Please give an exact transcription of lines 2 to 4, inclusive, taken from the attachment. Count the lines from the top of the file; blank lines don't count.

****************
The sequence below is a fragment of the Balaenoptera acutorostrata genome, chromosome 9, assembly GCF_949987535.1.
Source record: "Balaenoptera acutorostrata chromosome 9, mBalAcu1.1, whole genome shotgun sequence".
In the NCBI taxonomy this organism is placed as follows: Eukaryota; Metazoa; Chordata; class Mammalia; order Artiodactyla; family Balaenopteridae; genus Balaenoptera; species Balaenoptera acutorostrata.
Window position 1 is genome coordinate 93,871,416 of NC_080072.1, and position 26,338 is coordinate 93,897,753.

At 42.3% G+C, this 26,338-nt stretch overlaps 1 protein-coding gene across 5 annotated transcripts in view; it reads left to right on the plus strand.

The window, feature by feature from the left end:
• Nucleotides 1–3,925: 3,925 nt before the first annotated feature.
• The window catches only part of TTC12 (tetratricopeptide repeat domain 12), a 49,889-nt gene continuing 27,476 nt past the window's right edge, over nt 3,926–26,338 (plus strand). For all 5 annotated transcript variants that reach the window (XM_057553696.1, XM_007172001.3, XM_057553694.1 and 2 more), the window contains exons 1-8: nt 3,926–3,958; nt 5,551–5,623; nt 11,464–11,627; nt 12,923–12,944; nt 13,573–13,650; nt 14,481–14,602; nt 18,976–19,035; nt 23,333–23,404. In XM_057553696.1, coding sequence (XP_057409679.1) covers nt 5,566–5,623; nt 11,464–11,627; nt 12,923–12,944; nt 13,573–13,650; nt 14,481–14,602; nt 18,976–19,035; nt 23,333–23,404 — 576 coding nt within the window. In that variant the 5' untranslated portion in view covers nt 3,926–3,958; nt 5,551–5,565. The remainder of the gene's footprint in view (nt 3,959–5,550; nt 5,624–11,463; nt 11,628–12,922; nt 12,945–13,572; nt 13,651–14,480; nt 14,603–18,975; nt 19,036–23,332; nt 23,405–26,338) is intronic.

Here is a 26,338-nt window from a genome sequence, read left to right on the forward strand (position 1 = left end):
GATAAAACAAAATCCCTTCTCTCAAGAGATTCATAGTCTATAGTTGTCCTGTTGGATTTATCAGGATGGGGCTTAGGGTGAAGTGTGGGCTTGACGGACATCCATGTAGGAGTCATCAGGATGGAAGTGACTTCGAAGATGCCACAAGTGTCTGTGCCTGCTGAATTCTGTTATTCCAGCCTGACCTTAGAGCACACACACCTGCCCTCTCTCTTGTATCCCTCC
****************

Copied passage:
Source record: "Balaenoptera acutorostrata chromosome 9, mBalAcu1.1, whole genome shotgun sequence".
In the NCBI taxonomy this organism is placed as follows: Eukaryota; Metazoa; Chordata; class Mammalia; order Artiodactyla; family Balaenopteridae; genus Balaenoptera; species Balaenoptera acutorostrata.
Window position 1 is genome coordinate 93,871,416 of NC_080072.1, and position 26,338 is coordinate 93,897,753.